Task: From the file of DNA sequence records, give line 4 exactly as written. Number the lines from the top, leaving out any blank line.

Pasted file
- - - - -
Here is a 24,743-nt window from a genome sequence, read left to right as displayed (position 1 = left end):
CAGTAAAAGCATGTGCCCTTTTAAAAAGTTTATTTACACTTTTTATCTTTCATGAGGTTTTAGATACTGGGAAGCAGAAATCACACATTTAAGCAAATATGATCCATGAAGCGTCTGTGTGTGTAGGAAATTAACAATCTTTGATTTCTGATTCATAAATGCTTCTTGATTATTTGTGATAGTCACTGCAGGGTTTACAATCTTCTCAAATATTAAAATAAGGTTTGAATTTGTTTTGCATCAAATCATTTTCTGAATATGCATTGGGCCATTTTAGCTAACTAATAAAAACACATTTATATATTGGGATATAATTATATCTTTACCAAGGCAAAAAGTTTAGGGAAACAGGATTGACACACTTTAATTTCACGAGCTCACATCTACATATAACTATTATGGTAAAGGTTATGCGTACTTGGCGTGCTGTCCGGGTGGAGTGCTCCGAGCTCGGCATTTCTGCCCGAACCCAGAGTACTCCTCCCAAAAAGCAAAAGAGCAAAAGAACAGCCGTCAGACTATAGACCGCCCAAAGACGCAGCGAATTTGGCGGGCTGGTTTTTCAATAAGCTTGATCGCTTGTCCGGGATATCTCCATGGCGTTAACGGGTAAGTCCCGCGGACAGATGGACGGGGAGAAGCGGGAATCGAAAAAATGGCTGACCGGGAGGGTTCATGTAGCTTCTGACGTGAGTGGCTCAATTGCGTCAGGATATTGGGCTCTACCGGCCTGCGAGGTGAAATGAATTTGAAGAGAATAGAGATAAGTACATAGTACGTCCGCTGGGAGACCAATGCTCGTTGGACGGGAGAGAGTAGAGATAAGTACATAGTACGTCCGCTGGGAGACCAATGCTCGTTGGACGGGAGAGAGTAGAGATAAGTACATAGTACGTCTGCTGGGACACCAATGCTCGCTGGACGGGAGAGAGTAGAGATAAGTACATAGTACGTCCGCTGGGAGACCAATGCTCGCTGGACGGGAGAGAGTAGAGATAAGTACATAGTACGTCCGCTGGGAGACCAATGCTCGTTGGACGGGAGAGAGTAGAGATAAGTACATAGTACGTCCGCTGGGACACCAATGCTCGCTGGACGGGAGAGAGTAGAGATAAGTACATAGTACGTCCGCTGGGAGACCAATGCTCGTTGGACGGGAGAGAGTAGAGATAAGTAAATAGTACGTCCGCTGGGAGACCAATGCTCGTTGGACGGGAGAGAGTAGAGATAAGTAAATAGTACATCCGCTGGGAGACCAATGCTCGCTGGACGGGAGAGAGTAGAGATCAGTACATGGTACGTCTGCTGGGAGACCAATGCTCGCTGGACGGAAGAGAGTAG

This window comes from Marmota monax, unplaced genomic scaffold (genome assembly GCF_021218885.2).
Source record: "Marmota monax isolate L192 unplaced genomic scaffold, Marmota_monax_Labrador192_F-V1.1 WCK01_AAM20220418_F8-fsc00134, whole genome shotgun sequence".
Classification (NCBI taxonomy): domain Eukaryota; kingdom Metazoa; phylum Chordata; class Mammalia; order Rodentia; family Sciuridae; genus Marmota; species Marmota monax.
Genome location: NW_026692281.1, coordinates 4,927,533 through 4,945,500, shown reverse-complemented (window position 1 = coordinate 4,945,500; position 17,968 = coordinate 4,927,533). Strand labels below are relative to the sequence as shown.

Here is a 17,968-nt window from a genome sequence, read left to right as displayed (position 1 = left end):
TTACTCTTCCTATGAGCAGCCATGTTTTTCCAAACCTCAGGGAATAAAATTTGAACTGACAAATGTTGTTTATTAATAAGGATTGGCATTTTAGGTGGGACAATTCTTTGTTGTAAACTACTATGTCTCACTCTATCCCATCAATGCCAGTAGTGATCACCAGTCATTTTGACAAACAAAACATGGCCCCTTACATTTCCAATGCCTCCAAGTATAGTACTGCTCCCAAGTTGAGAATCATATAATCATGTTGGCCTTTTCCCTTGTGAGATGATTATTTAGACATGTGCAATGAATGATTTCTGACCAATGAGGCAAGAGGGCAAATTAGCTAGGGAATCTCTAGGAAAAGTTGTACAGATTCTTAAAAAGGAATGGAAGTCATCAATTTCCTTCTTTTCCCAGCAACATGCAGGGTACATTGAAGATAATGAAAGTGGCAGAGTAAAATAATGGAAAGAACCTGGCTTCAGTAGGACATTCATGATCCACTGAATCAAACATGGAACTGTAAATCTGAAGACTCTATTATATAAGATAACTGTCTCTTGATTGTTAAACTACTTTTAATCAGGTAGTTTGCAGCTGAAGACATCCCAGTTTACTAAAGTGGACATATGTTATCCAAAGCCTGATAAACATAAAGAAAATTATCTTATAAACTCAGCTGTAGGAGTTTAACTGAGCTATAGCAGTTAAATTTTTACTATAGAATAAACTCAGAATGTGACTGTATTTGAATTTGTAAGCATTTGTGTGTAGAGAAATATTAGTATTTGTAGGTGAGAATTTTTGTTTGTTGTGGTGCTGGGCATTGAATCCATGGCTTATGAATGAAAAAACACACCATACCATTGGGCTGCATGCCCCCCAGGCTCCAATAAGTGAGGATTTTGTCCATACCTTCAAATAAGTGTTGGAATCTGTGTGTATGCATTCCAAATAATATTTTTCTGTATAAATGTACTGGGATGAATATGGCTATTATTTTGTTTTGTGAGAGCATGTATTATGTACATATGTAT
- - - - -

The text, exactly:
Source record: "Marmota monax isolate L192 unplaced genomic scaffold, Marmota_monax_Labrador192_F-V1.1 WCK01_AAM20220418_F8-fsc00134, whole genome shotgun sequence".